An early brewery and kurabitos.


Certain regions in Japan became brewing centers during this next evolution in sake making history. This was complimented by the locally made sake boom—think “big and small.” Areas like Kyoto and Kobe exploded with large-scale production, due in large part to superb brewing water. Likewise, many small local breweries opened doors to dedicated drinking communities. The large brewing regions were now sending product to distant cities with increasing vigor, whilst the small local breweries that dotted the countryside made sake for locals.

Brewers who had been making sake in temples away from their families now wanted to go home. The famous Edo Period, 1603-1868, formed the bulk of sake’s brewing history; it was spearheaded by a return of the brewers to their  villages. This period saw the community aspect injected back into the sake making process as brewers went home and opened breweries throughout  Japan.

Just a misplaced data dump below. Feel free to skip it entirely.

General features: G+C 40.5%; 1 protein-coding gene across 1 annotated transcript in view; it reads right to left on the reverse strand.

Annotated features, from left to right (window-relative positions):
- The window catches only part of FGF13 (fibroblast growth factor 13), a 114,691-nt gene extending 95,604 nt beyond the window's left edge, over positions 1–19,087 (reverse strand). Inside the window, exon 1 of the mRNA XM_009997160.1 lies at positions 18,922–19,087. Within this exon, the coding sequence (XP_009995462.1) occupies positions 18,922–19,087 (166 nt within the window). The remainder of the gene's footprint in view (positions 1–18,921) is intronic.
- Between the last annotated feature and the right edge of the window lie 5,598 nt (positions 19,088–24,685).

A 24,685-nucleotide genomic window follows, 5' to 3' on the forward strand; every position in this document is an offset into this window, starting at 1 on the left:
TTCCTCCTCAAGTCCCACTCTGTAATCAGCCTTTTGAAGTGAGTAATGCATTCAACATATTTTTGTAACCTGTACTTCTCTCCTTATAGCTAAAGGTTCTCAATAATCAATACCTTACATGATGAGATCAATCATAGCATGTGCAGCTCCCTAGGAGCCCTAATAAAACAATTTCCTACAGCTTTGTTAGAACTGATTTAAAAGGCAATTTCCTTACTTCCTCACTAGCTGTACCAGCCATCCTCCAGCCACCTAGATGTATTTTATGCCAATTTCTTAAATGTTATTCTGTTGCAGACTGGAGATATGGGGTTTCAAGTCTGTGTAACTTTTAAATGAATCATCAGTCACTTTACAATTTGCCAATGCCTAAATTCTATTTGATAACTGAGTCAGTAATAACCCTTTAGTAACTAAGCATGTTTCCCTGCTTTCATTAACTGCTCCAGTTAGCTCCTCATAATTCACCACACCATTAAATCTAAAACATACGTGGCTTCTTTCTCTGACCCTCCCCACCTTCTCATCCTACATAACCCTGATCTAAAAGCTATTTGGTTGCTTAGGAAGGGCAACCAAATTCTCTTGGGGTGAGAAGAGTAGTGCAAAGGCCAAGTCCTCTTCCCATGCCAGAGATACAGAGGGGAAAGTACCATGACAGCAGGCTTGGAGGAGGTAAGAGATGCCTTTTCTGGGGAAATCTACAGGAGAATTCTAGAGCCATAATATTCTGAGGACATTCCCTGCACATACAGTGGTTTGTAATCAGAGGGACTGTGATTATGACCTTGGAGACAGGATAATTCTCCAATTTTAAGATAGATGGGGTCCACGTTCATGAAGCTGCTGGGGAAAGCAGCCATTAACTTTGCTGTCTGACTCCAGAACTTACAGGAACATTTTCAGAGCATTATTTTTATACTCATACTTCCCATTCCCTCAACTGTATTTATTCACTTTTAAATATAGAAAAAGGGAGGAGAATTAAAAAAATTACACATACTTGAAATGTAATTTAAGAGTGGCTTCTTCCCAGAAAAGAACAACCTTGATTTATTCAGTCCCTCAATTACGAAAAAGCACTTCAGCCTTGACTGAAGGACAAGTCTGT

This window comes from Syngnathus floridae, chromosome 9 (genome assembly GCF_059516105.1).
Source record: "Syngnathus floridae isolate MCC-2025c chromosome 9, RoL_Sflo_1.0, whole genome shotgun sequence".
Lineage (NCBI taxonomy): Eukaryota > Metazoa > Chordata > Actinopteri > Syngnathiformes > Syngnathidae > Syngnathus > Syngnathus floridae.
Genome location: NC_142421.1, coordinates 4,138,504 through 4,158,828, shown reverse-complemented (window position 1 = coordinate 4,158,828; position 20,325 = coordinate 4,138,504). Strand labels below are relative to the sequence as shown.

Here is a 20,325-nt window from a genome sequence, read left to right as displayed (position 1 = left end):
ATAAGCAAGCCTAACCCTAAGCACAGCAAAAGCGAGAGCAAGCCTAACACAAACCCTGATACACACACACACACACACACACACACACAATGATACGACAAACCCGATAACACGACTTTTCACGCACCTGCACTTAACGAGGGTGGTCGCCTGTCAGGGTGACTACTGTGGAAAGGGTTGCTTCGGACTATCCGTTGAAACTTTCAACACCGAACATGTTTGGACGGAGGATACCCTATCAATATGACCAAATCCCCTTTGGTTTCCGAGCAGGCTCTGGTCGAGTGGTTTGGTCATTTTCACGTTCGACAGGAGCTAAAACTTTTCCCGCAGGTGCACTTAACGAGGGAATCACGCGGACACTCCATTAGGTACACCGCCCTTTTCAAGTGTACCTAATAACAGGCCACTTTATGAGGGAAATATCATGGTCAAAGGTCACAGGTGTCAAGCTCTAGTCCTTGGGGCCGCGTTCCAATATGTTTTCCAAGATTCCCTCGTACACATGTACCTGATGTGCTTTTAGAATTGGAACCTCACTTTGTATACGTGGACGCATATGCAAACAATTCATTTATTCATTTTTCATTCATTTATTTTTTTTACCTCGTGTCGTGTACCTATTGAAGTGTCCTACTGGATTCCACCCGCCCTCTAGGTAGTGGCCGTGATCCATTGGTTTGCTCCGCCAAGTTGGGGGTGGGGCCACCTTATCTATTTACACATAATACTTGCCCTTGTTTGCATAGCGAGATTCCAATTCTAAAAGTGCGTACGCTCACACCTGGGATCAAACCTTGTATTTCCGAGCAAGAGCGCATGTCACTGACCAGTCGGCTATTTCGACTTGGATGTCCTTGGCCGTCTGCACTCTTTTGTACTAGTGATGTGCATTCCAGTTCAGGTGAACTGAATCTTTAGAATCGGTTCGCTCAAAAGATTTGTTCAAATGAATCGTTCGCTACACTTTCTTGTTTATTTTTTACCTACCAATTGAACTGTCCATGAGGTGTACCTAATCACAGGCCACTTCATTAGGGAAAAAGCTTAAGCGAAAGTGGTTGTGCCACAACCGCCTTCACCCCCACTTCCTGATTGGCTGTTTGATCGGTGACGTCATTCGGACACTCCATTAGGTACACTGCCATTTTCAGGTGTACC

Many of the techniques and skills used in the micro-brewery boom are still in use today.  As a result of this new movement in sake brewing, the nickname for the sake industry came into being:  the “Industry of 10,000 methods.” 

The backbone of sake and community relations occurred during this period as the workforce for sake making (other than monks) came into being. Farmers, who harvested in the autumn and had nothing to do until the spring, became sake brewers in the winter. These kurabitos discovered that winter was the optimal time to make sake, mainly because the cold temperatures aided in the hot fermentation cycles and the reduction of airborne yeasts. Kan-zukuri became a rite of passage for sake.

During this period of time, the well known Kimoto method of producing a yeast starter likely came into being. Also out of this period came the use of distilled alcohol within the brewing process and the introduction of the waterwheel to reduce brown rice to white in a large scale. The delivery vehicle of sake changed during the Edo period as nearly each village had a kura that villagers frequently visited to fill their ceramic jugs with sake.  The ceramic jugs have became a symbol for the sake industry and replaced the ancient gourds that used to hang from warrior’s hips. The end of the Edo period was the first time sake was bought in a glass bottle.  The future of sake as we know it was in sight. 

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